Efforts to reunify the divided island of Cyprus could be complicated by an election result in the breakaway north.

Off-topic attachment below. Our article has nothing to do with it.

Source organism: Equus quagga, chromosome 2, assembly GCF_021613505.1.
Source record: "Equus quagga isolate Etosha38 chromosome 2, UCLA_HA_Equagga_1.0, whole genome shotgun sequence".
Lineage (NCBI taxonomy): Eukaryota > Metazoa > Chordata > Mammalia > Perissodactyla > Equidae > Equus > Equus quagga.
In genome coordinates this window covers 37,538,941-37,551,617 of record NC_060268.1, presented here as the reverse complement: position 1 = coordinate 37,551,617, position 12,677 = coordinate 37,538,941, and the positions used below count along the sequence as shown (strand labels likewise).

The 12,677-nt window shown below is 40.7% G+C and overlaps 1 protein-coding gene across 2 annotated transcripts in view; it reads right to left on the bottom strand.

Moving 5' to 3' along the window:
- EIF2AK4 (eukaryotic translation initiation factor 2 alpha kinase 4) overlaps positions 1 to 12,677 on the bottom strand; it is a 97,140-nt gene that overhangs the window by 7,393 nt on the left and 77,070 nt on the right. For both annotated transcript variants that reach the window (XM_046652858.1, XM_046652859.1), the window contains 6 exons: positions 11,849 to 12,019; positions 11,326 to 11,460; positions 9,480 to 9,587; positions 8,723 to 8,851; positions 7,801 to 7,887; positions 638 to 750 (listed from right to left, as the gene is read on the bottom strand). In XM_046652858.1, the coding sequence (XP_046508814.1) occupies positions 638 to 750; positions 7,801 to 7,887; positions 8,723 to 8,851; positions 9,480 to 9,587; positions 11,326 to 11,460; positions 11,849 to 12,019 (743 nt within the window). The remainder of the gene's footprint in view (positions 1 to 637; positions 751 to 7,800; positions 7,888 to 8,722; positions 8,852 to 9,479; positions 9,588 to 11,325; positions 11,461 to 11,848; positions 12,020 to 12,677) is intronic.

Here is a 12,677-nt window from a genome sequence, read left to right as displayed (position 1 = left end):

Turkish Cypriot nationalists have been celebrating a decisive victory in the parliamentary poll. Their National Unity Party, led by Dervis Eroglu, has pledged to pursue talks aimed at finding a settlement. But it has advocated an outright two-state solution to the Cyprus question. And that is at odds with the federal model being discussed in peace talks that Turkish Cypriot leader Mehmet Ali Talat launched with Greek Cypriots last year. He retains his position despite the outcome of Sunday’s vote. But his room for manoeuvre in trying to reunite the island could be limited, with his political rivals now dominant in the territory’s parliament. The internationally-recognized Greek Cypriot government in the south represents Cyprus in the European Union. Only Turkey recognises the Turkish Cypriot territory. And, as long as the island remains divided, Greek Cypriots say they will block Turkey’s admission to the EU.